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January 1967

The Hot Tongue Syndrome: Etiology and Treatment

Author Affiliations

From the School of Medicine and School of Dentistry, University of Southern California; the Pasadena Tumor Institute; and the Pasadena Foundation for Medical Research.

Arch Otolaryngol. 1967;85(1):90-92. doi:10.1001/archotol.1967.00760040092018

THE HOT TONGUE is a clinical entity characterized by complaints of pain, rawness, and soreness of the tongue and, often, other oral surfaces. It is a condition which has been a puzzling therapeutic problem for years. In my experiences and in the experiences of others vitamin supplementation has rarely been effective in relieving symptoms, and new therapeutic agents for control of anemic states have also seldom been helpful.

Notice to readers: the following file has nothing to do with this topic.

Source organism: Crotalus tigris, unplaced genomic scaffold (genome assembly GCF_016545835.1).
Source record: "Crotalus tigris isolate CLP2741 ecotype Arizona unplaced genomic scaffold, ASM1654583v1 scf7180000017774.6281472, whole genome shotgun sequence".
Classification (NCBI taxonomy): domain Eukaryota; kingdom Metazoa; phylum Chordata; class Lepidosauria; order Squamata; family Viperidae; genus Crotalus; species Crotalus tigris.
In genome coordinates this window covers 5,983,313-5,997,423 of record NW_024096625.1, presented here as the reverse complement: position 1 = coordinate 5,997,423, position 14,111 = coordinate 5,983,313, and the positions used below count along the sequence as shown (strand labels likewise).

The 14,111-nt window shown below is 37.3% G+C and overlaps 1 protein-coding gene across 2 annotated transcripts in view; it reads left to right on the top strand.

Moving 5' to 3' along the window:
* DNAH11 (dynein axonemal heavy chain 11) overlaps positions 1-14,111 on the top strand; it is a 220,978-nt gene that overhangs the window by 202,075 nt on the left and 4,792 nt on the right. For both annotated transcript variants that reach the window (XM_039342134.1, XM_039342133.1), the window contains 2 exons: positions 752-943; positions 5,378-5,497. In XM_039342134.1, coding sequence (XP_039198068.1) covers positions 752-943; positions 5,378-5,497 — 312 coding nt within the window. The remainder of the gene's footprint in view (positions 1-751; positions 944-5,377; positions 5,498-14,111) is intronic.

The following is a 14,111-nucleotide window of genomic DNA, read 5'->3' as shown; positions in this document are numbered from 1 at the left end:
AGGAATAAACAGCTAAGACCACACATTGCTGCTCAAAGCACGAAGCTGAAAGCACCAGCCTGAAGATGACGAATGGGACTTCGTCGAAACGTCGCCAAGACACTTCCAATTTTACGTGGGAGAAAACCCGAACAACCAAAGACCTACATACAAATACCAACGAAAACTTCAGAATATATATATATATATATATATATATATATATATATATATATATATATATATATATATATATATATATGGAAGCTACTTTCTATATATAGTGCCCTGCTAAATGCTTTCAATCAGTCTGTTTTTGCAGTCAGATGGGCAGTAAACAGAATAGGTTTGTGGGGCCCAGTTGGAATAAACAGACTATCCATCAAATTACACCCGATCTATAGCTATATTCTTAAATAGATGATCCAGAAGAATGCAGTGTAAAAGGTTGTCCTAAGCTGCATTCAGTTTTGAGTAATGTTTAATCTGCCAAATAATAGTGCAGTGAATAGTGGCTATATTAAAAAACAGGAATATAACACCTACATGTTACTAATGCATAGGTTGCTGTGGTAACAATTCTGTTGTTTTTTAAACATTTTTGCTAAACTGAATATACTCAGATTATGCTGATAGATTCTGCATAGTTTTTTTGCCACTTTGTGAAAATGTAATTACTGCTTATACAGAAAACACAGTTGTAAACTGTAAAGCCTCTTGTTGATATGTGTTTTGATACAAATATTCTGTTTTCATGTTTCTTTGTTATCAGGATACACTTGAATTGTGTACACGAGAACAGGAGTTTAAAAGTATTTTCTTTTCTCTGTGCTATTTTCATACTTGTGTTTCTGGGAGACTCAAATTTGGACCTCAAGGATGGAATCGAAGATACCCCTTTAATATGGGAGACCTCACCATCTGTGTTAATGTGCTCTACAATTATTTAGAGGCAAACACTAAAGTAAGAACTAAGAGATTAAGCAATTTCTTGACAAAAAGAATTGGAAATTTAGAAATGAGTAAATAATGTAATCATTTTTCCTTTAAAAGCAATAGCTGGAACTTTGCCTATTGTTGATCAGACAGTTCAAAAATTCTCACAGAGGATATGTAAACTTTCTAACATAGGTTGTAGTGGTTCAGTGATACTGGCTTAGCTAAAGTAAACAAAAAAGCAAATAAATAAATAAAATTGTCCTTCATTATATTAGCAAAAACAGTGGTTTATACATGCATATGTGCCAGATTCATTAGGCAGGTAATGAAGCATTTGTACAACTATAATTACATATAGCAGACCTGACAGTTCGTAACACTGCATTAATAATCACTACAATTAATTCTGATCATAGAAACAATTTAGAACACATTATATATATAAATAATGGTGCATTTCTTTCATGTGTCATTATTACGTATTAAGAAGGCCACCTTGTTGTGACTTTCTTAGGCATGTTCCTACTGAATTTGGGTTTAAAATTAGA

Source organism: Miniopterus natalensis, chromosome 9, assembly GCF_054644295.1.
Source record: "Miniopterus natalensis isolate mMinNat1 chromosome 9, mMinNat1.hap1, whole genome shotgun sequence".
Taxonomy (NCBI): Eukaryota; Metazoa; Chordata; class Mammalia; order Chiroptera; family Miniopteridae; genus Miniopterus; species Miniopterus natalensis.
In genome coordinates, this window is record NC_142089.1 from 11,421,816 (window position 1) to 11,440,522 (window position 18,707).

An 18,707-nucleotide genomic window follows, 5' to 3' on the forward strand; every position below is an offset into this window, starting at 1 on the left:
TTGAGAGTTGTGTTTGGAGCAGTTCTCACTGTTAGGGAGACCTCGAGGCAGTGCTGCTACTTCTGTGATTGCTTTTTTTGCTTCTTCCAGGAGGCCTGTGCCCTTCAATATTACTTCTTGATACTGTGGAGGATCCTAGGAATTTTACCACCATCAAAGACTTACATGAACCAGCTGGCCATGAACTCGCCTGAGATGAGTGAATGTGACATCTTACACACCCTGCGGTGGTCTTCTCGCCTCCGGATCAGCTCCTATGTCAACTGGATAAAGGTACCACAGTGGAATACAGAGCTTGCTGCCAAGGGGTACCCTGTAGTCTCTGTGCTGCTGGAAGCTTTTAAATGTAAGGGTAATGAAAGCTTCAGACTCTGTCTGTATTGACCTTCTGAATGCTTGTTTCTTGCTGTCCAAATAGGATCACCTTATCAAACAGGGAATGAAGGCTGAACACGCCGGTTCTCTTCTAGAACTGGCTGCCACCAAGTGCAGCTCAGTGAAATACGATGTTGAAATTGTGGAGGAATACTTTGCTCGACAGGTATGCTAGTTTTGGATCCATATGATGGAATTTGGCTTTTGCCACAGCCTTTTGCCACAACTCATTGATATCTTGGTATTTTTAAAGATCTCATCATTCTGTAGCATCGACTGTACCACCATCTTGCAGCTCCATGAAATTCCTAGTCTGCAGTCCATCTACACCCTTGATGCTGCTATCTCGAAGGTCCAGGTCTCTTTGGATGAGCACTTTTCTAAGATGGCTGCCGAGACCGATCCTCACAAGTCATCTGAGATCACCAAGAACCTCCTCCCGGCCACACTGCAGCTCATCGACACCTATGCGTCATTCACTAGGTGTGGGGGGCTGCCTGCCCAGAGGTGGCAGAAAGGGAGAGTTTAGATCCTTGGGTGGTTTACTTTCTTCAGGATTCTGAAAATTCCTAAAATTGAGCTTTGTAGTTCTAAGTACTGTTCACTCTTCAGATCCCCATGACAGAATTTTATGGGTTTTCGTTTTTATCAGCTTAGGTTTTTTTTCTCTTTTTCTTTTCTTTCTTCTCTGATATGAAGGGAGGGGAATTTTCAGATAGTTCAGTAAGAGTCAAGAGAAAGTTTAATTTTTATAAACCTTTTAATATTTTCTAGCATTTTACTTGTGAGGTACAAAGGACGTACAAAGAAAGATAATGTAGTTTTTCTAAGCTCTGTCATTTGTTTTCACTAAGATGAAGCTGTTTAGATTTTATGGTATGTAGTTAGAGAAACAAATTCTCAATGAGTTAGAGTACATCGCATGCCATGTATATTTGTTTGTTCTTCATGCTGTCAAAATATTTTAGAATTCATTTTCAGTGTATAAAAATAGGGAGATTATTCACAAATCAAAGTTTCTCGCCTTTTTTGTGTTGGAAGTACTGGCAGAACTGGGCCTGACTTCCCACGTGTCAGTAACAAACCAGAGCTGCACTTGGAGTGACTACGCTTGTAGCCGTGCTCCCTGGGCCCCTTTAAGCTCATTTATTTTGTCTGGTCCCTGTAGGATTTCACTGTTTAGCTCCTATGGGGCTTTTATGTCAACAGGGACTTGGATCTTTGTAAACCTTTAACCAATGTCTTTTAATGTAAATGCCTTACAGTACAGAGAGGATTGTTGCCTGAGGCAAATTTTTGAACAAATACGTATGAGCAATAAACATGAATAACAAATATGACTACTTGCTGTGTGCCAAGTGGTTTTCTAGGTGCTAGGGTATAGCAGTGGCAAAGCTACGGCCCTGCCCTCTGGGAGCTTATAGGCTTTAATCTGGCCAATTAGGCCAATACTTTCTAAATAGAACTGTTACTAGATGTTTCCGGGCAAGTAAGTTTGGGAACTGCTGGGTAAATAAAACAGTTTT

The oral mucous membranes, the site of these symptoms, are atrophic, thin, and easily irritated.1 The hot tongue is almost always associated with other alimentary tract complaints.2 My observations indicate a dysfunction of the gastrointestinal tract as a pertinent etiological factor.

Material  A total of 350 patients with subjective complaints relative to the oral mucous membranes were studied. In 86 of these patients the hot tongue was given as the chief complaint.Unilateral hyperesthesia of the tongue, glossodynia (a neurological

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